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The child of a French father and a Venezuelan mother, Sophia Helena Fustec Briceño is a collage of cultures. A one-girl-band who composes, writes, sings, plays and produces everything in her home studio, her energetic creations convey common messages of faith and authenticity. Frequently known as La Chica, she affirms that her influences are widespread; when she’s not dedicated to her productions, she listens to sounds ranging from late-era Beatles and Radiohead to Caribbean artists such as Fania All Stars and Rubén Blades. Currently residing in Paris, international tours and concerts have been recurrent since the formation of her project in 2014. Her latest single “Sola” is an ethereal journey, as looped vocals and driving synthesisers build to a powerful electronic crescendo.
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In the Aymara language, “Churupaca” is a giant adaptable, multi-talented insect that can swim, fly, jump and hunt, amongst other skills; thus, the Buenos Aires neo-orchestra found the perfect name for their project. Formed by a diverse group of musicians of various disciplines, Churupaca stand out for their acoustic sentimentality and the romanticism of their lyrics. Together, members Juana, Fefo, Ricardo, Darío, Joaquín and Pablo gave birth to their second record this year, entitled “Antes de Mañana” (“Before Tomorrow” in English). The fifteen-track masterpiece guides us on a journey through countless textures and styles from across Latin America and the world, with folk and soul influences alongside classic elements of the tango, burlesque and waltz. The album’s instrumental exuberance is defined by the dramatic qualities of the wind and string sections, the sumptuous accordion melodies and Juana’s emotive, longing vocals, creating a rich, multi-layered body of work to be savoured.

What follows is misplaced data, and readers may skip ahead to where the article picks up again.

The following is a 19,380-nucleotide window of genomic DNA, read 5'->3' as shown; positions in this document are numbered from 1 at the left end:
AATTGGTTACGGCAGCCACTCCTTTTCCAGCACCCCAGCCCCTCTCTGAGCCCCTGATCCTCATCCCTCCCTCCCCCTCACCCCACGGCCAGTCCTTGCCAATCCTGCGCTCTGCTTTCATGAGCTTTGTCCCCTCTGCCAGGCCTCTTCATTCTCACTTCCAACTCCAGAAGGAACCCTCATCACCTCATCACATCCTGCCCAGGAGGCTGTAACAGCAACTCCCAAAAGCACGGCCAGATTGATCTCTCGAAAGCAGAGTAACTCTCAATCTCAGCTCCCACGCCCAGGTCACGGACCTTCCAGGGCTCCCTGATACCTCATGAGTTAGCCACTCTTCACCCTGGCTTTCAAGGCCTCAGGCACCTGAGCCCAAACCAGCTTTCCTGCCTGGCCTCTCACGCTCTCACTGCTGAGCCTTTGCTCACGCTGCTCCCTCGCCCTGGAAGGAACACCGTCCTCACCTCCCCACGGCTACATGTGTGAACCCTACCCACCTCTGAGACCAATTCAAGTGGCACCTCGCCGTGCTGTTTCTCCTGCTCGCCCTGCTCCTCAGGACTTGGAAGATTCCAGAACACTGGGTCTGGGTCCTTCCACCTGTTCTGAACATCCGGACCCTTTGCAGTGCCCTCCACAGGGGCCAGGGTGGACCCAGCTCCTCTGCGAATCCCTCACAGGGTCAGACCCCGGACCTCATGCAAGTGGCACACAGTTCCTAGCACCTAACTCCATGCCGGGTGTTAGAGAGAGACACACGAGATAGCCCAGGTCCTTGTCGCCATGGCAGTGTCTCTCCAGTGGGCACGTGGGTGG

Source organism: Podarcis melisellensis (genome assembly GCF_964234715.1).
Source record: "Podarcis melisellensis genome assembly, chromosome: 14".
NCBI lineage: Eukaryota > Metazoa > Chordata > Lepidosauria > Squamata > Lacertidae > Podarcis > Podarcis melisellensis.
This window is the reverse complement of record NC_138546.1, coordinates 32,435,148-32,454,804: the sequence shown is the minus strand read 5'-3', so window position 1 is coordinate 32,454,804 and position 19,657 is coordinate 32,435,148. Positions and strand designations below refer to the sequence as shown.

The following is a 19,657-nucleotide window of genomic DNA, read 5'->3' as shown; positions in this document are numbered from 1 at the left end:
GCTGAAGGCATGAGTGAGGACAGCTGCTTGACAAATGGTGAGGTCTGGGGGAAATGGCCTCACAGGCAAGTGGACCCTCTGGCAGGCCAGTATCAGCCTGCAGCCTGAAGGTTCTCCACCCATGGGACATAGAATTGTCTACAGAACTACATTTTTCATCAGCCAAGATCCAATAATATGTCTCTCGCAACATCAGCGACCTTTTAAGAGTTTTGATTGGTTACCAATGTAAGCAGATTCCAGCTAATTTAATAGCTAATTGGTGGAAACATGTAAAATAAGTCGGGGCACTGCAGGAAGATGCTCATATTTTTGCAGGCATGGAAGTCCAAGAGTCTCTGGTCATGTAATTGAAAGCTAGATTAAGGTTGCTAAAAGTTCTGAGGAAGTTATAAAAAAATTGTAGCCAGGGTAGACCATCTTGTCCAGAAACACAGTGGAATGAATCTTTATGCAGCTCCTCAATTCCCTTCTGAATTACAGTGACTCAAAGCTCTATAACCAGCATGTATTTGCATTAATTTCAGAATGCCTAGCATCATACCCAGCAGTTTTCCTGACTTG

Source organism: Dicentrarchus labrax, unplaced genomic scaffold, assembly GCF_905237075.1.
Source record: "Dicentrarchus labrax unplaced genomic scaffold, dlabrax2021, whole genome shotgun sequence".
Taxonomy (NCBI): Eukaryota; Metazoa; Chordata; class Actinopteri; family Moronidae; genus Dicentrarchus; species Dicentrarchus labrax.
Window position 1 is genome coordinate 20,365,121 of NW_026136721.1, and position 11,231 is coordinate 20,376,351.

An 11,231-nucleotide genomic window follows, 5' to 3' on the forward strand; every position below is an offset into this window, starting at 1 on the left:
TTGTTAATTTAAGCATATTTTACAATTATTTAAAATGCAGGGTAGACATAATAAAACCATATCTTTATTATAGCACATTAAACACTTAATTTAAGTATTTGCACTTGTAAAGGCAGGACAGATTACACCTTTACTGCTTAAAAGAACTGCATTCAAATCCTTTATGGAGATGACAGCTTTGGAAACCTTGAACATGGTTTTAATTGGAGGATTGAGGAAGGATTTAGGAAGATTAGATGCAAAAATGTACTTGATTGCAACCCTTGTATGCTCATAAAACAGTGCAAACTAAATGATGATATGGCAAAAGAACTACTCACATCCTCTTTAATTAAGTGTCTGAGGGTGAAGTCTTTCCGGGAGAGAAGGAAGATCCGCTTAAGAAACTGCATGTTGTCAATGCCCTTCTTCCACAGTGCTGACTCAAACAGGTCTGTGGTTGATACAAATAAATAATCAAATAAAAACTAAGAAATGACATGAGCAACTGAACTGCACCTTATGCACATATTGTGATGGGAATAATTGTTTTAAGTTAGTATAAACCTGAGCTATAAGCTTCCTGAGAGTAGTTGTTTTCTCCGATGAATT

‘La Niña Quantica’ Julián Mayorga, is a perfect example of the enigmatic Colombian producer’s ingenious, surrealist creations. The “cumbia” begins and a continued mantra that spouts: “A la niña le gusta la física cuántica (the girl likes quantum physics)”; unexpectedly, the lyrics also describe the function of the theory of perturbations in quantum mechanics. With such irreverent themes in his writing, this track from his 3-track EP “Nixon en la Playa” uses tropical elements and Andean folklore alongside progressive electronic experimentation and a somewhat black humor, the most characteristic elements of Mayorga’s sound,